'Pack your kit, you're off to Dhaka.' This Aid Agency visit was welcome, because it involved a field excursion to the riverine people - small communities that live on the fertile banks of the Brahmaputra.
That year, devastating floods (a common event) had caused havoc, and I was to witness the aftermath. A one-day stop in Dhaka office, debrief, and two project officers were to accompany me for the two day visit 'up-country' to a partner's compound. Aid Agencies normally provide project funds to partners (who have the necessary expertise to carry out Aid relief).
Our Toyota Land Cruiser (4 wheel drive, a necessary requirement in this country) was comfortable enough, and I spent most of the morning gazing out at a flat landscape full of paddy-fields. Occasionally we passed a truck overloaded with brightly-dressed people hanging from every conceivable part - a religious festival taking place somewhere.
We arrived late evening, exchanged greetings, curry for dinner, and off to bed under a mosquito net.
'We set out after breakfast,' said one of the officers. 'About 7am.' Sleep didn’t come easy and I was up at first light to take a look around, joined by one of the partner's project officers. The compound - a concrete building housing an office and living quarters, was in a courtyard where vehicles parked. It was walled off and gated at night, opened in the morning.
‘The monsoon was tough this year,’ he said, a wide grin on his face. ‘You missed out. We set up base in the Post Office, and all our workers carried out rescue operations. Houses in town were flooded, including mine, and we hired a boat to ferry families to safe ground.’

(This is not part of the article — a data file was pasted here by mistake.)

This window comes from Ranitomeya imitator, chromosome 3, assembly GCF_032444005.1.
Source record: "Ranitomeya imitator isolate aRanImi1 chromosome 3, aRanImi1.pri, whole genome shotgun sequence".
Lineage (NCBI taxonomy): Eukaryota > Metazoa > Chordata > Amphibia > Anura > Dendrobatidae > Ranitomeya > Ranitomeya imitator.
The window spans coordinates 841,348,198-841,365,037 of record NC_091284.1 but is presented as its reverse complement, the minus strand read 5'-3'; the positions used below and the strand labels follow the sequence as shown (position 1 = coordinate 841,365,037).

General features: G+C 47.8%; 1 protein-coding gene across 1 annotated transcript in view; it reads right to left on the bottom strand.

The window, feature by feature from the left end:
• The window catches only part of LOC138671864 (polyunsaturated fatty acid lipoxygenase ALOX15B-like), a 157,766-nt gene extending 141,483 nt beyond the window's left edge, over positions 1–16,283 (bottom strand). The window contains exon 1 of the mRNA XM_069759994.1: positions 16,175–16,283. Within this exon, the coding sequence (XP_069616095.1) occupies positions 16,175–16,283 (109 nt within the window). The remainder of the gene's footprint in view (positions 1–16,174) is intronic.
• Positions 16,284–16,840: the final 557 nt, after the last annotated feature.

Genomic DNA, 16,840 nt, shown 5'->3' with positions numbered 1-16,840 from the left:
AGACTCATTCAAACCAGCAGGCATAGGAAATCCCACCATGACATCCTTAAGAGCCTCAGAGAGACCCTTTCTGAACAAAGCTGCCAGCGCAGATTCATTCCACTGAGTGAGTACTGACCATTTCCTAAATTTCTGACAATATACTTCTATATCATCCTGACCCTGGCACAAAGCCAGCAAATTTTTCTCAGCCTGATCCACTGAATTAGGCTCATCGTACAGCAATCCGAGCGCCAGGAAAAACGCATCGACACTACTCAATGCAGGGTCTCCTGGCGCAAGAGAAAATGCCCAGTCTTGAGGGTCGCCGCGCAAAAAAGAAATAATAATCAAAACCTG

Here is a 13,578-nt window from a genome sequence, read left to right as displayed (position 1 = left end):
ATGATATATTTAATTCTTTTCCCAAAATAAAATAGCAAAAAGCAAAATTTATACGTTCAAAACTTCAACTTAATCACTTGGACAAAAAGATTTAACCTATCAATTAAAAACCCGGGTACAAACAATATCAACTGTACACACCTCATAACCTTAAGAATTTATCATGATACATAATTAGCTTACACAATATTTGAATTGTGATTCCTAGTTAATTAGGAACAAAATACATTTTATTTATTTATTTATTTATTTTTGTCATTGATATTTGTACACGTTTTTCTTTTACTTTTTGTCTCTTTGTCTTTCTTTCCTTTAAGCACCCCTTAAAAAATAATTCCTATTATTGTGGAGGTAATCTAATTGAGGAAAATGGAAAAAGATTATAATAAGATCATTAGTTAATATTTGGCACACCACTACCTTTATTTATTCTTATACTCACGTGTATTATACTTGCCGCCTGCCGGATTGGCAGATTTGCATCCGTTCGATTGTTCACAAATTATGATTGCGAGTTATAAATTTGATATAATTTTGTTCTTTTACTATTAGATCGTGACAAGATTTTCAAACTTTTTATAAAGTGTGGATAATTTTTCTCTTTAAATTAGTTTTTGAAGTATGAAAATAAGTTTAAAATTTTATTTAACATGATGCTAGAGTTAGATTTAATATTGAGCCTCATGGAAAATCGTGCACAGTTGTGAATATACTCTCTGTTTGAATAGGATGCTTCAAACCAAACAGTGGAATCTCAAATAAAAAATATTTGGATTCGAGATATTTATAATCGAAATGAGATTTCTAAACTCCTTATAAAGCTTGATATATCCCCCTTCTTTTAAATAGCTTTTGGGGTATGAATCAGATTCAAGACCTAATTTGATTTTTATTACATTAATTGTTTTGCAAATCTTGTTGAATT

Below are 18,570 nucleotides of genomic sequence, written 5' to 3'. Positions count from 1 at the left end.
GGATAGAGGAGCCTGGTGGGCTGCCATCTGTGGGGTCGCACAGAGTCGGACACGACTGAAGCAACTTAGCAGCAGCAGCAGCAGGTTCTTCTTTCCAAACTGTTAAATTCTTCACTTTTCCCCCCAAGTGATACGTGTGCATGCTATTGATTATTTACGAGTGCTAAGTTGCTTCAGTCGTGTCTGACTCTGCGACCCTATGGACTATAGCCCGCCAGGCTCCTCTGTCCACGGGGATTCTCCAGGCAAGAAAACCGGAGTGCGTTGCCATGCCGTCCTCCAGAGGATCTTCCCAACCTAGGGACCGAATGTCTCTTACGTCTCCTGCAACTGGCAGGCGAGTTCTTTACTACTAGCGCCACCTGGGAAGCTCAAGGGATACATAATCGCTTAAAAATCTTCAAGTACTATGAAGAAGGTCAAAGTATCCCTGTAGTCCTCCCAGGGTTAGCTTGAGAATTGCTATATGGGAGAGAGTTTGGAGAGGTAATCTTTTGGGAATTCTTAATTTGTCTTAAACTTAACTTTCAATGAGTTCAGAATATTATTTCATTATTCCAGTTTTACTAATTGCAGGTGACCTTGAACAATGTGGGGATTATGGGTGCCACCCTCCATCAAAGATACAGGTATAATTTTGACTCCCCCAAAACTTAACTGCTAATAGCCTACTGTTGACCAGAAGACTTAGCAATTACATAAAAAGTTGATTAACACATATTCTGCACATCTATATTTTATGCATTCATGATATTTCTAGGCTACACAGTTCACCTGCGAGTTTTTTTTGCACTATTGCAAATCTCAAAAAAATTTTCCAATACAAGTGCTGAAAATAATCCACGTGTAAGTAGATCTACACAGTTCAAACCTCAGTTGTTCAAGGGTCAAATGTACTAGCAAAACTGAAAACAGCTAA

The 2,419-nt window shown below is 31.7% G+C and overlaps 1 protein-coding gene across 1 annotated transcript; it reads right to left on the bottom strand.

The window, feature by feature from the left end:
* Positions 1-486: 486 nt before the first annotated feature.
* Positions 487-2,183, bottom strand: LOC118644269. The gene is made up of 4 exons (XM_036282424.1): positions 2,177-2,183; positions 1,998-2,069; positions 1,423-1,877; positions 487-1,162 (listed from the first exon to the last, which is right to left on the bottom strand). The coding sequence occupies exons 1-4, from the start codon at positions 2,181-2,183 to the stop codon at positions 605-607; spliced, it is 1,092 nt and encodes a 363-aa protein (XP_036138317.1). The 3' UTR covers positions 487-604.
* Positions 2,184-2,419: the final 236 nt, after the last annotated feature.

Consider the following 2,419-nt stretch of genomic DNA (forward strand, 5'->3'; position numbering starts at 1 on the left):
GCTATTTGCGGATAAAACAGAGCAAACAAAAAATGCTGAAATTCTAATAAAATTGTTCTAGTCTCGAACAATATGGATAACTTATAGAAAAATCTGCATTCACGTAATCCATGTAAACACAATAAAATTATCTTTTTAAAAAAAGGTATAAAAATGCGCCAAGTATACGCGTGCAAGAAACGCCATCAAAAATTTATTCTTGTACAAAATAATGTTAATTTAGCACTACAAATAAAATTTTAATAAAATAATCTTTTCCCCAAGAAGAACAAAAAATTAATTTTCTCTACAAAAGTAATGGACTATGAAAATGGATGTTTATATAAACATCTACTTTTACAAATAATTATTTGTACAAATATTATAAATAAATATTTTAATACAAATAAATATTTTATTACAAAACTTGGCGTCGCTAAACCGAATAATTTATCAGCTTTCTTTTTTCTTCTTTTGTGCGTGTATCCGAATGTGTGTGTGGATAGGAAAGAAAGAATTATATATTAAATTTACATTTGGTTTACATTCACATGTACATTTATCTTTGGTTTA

All said in a matter of fact way as we strolled around. Another bad day at the office. Despite his family home being under water, his main concern was helping others. Human compassion at its best.
After a small breakfast – omelette, bread and fruit, we gathered together outside. While we waited for the driver, and discussed our route, a little scarecrow of a boy dressed in a pair of shabby shorts and sandals came through the gate and trotted up to our group. He couldn’t have been more than eight. He carried an empty coconut shell and held it out to one of our women officers, while gabbling away in a local dialect.
‘What’s up?’ I said.
‘He’s hungry, she said. ‘I know him. Comes from a large family, maybe six or seven brothers and sisters. At meal times, Mama puts rice and whatever she could scavenge at the market on the table. Tradition dictates that the eldest child takes food, then the next eldest and so on. He is the youngest, and by the time the others had eaten there was none left for him.’
I shook my head while she explained further. ‘He knows we help people and he hopes we’ll help him.’
And with that she dived into her carrier bag, took out a small green apple and, to my complete surprise, a carton of Pringles. Proceeded to undo the top, pour some crisps into his coconut shell, and topped it up with the apple.
You should have experienced his face. His eyes lit up, and he danced away as if she’d given him a 5 course banquet.
Would you believe it? In one of the poorest parts of a third world country, there were Pringles available.
And I just knew our journey to the riverine people, would hold similar surprises.